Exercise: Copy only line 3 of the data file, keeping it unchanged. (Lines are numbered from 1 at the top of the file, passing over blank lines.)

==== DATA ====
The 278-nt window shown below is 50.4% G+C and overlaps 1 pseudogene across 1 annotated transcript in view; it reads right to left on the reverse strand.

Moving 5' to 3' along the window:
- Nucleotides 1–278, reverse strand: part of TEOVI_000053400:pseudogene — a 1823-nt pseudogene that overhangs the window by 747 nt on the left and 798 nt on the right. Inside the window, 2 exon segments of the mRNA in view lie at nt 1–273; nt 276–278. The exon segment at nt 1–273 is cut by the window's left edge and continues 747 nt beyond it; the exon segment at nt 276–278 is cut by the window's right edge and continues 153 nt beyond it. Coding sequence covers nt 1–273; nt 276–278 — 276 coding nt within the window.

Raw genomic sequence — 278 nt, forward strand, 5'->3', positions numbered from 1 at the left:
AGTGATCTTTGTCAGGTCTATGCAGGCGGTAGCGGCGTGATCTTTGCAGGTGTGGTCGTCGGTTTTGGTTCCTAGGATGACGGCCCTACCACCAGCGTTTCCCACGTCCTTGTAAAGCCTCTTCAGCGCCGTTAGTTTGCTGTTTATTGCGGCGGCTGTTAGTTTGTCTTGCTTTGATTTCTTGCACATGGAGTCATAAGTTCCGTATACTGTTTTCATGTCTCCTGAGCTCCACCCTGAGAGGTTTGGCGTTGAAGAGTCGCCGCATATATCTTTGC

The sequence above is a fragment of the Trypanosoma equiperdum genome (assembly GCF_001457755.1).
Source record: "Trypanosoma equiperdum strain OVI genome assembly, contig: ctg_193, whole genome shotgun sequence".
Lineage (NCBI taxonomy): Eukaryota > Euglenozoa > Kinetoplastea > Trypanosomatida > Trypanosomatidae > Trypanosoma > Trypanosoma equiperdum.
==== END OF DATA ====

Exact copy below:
- Nucleotides 1–278, reverse strand: part of TEOVI_000053400:pseudogene — a 1823-nt pseudogene that overhangs the window by 747 nt on the left and 798 nt on the right. Inside the window, 2 exon segments of the mRNA in view lie at nt 1–273; nt 276–278. The exon segment at nt 1–273 is cut by the window's left edge and continues 747 nt beyond it; the exon segment at nt 276–278 is cut by the window's right edge and continues 153 nt beyond it. Coding sequence covers nt 1–273; nt 276–278 — 276 coding nt within the window.